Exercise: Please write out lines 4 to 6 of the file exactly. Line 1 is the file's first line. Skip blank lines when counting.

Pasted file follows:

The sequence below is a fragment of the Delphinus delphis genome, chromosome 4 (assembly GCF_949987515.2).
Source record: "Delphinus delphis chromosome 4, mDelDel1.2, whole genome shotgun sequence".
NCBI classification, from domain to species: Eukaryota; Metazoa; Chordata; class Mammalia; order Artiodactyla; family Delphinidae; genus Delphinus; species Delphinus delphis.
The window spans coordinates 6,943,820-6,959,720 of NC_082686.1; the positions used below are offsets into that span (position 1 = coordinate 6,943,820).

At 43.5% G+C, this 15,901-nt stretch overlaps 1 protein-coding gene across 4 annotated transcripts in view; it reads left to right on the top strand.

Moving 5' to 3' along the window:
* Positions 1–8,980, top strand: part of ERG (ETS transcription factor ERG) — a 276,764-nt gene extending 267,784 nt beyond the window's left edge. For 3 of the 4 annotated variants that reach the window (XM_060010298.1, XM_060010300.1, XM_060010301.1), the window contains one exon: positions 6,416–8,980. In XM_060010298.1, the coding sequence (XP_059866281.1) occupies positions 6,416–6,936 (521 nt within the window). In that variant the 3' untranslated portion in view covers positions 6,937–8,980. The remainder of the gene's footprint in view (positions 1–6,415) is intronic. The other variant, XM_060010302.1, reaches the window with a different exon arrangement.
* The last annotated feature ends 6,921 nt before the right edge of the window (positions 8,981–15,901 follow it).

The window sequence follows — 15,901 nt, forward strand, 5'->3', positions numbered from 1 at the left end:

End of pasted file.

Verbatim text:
The window spans coordinates 6,943,820-6,959,720 of NC_082686.1; the positions used below are offsets into that span (position 1 = coordinate 6,943,820).

At 43.5% G+C, this 15,901-nt stretch overlaps 1 protein-coding gene across 4 annotated transcripts in view; it reads left to right on the top strand.

Moving 5' to 3' along the window: